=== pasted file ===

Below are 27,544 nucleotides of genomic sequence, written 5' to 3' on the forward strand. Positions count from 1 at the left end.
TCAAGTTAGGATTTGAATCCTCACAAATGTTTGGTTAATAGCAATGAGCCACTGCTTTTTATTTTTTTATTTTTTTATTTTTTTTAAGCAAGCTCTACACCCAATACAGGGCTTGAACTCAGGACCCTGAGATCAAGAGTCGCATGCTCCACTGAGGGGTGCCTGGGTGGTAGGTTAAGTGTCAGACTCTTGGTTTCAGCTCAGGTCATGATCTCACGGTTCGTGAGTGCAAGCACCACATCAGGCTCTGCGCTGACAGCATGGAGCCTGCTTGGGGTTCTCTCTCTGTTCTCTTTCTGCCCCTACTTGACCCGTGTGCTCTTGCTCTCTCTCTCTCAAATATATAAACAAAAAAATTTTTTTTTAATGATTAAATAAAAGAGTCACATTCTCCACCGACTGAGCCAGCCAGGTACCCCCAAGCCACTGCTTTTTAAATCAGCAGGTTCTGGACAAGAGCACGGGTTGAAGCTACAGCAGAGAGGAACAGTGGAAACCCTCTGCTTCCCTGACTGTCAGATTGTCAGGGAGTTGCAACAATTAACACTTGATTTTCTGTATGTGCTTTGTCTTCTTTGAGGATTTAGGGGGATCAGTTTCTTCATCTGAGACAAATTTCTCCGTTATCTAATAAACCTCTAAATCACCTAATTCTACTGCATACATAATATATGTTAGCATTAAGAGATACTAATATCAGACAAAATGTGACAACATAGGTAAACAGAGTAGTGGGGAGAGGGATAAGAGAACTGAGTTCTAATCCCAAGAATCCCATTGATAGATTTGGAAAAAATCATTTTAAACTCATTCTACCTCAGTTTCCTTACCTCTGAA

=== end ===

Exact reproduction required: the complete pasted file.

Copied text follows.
Below are 27,544 nucleotides of genomic sequence, written 5' to 3' on the forward strand. Positions count from 1 at the left end.
TCAAGTTAGGATTTGAATCCTCACAAATGTTTGGTTAATAGCAATGAGCCACTGCTTTTTATTTTTTTATTTTTTTATTTTTTTTAAGCAAGCTCTACACCCAATACAGGGCTTGAACTCAGGACCCTGAGATCAAGAGTCGCATGCTCCACTGAGGGGTGCCTGGGTGGTAGGTTAAGTGTCAGACTCTTGGTTTCAGCTCAGGTCATGATCTCACGGTTCGTGAGTGCAAGCACCACATCAGGCTCTGCGCTGACAGCATGGAGCCTGCTTGGGGTTCTCTCTCTGTTCTCTTTCTGCCCCTACTTGACCCGTGTGCTCTTGCTCTCTCTCTCTCAAATATATAAACAAAAAAATTTTTTTTTAATGATTAAATAAAAGAGTCACATTCTCCACCGACTGAGCCAGCCAGGTACCCCCAAGCCACTGCTTTTTAAATCAGCAGGTTCTGGACAAGAGCACGGGTTGAAGCTACAGCAGAGAGGAACAGTGGAAACCCTCTGCTTCCCTGACTGTCAGATTGTCAGGGAGTTGCAACAATTAACACTTGATTTTCTGTATGTGCTTTGTCTTCTTTGAGGATTTAGGGGGATCAGTTTCTTCATCTGAGACAAATTTCTCCGTTATCTAATAAACCTCTAAATCACCTAATTCTACTGCATACATAATATATGTTAGCATTAAGAGATACTAATATCAGACAAAATGTGACAACATAGGTAAACAGAGTAGTGGGGAGAGGGATAAGAGAACTGAGTTCTAATCCCAAGAATCCCATTGATAGATTTGGAAAAAATCATTTTAAACTCATTCTACCTCAGTTTCCTTACCTCTGAA